I am Chickasaw Indian and a retired chemical engineer. Most history about American Indians was written by non-Natives. My interpretation gives cultural meaning to the unwritten story. The visualization leads to a compelling story. Before the 1830’s Indian Removal, the Southeast was Indian Country. I joined AIANTA.org which brings international tourism to Indian Country. I recently founded Compelling Stories of the Southeast, a 501(c)3. We are working with other groups to create curriculum design about the Trail of Tears tribes. These stories are too good to be told only in a classroom. The hope is to extend the stories to public tourism venues. I moved to Tuscumbia, Colbert County, Alabama, named for Chickasaws warriors. I walk on former Chickasaw Homelands. The past three years I was on the Alabama 200 website to help communities celebrate the bicentennial. Last year, I wrote a script and managed the outdoor theater re-enactment including 42 Choctaws, a keelboat and 1814 Infantry soldiers.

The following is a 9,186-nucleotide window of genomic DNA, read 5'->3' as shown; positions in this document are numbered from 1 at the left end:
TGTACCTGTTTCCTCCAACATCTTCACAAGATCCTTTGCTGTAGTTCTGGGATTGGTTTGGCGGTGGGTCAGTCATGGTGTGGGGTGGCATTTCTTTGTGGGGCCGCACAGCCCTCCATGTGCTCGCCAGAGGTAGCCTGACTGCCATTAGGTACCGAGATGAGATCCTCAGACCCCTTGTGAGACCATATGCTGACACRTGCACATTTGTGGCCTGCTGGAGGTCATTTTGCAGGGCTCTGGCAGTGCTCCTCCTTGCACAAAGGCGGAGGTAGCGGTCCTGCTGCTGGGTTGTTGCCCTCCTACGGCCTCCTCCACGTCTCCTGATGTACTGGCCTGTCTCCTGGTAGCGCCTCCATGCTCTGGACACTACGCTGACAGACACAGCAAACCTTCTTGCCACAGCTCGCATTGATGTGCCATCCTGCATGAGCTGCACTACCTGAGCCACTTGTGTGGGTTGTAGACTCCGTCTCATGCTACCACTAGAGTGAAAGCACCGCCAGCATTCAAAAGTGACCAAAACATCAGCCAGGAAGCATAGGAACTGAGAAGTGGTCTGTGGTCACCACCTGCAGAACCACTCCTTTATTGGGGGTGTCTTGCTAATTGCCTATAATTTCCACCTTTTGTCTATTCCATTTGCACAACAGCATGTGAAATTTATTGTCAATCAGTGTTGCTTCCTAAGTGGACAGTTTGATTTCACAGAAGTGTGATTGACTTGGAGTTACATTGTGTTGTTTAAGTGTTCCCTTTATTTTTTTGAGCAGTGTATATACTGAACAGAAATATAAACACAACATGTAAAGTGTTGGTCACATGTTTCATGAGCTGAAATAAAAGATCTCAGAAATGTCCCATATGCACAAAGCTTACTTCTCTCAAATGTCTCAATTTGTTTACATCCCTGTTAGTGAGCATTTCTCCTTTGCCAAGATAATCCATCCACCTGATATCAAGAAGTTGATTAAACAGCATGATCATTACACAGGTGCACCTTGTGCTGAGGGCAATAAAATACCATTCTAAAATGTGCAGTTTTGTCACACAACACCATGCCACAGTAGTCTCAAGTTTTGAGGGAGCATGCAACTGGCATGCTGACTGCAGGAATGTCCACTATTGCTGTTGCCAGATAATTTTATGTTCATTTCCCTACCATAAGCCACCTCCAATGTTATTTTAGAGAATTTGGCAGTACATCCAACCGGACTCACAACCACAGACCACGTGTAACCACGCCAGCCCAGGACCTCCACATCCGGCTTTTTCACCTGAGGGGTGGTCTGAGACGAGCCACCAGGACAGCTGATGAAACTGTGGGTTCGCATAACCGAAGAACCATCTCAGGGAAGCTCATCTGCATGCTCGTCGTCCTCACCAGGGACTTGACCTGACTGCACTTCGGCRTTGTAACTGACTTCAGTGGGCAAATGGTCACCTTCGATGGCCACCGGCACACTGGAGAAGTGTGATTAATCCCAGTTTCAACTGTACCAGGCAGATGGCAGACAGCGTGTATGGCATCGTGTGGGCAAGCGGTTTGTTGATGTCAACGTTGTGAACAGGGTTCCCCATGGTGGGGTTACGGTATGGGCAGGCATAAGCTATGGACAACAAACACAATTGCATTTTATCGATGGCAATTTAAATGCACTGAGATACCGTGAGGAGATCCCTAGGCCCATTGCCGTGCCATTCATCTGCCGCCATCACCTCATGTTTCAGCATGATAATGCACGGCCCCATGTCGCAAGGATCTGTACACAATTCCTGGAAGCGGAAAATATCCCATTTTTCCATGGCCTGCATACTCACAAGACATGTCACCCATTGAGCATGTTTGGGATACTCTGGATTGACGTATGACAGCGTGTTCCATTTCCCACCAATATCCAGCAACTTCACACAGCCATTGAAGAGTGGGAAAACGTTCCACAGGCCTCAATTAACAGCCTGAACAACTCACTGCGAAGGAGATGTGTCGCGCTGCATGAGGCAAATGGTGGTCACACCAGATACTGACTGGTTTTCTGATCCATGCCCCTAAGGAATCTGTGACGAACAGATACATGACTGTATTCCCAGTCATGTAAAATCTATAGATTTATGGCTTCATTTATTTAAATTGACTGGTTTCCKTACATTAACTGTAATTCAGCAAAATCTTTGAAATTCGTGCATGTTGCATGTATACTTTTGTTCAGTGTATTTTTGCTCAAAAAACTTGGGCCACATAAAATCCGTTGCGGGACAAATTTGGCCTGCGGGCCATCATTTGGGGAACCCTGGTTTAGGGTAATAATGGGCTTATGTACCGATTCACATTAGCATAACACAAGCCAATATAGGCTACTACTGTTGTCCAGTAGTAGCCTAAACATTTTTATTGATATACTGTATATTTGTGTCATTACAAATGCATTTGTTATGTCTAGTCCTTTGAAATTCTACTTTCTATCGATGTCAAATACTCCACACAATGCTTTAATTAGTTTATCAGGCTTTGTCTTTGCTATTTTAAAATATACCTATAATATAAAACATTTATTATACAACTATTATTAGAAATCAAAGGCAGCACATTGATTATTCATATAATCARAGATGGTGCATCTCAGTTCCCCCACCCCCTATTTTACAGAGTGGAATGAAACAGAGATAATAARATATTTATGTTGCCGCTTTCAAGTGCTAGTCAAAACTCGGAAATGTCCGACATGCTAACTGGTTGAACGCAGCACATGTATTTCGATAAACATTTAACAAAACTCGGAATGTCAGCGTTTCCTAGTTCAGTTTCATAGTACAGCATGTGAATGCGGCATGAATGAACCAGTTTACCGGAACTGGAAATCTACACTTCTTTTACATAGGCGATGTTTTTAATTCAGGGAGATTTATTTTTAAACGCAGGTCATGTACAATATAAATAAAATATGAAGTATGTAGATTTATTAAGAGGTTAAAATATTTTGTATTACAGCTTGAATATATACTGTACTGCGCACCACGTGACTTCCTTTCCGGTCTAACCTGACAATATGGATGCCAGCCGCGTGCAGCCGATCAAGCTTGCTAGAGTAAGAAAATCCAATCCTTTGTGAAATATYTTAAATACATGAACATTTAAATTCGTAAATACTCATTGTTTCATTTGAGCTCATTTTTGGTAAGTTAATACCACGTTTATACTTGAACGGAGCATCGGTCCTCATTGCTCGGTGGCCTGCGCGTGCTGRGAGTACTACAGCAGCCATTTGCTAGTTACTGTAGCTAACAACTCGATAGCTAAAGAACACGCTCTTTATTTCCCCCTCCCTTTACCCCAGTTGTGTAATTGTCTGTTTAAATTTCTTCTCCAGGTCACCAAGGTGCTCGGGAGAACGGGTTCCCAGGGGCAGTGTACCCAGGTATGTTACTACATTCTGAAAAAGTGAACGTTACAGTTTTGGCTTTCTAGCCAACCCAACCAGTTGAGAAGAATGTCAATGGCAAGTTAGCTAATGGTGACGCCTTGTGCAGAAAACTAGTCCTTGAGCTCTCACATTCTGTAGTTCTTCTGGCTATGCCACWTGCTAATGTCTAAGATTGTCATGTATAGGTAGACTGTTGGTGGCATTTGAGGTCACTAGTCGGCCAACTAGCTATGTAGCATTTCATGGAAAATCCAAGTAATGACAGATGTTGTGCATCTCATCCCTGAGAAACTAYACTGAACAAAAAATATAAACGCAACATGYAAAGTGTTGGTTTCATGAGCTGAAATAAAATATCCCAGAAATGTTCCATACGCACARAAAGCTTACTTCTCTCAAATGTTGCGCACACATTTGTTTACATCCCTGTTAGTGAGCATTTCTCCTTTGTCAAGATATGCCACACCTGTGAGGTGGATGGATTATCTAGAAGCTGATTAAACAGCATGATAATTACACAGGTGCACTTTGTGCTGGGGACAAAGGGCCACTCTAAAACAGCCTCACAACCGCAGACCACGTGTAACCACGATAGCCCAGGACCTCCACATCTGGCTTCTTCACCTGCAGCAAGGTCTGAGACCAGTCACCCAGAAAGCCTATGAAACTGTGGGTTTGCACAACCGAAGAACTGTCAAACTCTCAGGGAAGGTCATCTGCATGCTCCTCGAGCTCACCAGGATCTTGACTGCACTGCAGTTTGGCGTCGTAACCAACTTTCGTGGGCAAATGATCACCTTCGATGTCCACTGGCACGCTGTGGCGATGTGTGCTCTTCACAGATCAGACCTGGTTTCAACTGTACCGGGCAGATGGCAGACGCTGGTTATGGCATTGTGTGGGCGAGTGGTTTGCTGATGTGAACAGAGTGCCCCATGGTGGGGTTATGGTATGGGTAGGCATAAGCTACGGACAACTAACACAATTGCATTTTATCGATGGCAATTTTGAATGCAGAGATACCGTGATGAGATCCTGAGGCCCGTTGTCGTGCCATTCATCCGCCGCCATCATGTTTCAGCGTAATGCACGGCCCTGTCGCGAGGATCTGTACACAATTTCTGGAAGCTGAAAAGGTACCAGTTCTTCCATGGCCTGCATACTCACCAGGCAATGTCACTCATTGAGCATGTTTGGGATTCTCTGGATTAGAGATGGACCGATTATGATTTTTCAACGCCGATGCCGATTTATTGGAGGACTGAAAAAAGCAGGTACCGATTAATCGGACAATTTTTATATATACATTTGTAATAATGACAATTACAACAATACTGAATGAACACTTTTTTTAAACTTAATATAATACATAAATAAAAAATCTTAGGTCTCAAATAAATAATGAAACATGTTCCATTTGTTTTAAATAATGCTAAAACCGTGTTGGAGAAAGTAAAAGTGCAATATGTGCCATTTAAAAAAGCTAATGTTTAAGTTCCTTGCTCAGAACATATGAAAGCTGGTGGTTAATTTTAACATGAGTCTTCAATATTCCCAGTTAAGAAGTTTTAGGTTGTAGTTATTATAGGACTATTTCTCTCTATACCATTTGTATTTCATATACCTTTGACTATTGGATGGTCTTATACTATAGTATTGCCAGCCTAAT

My interest in the Lafayette Trail is to seek compelling stories. If a story is not told, it dies. In 1824 Lafayette met the Muskogee Creeks led by Chilly McIntosh, who played their game of stickball in the Frenchman’s honor. These same Creeks were moving in 1828 to the far west and harassed in every community – until the throng was welcomed in Tuscumbia with food and clothing. Tuscumbia has a legacy of hospitality, where I live with my wife Annie. I have two children and three adult grandchildren. I have authored six books. Other stories will be revealed once the Lafayette Trail is revisited in 2024. These are adventures yet-to-be and I do not want to miss out.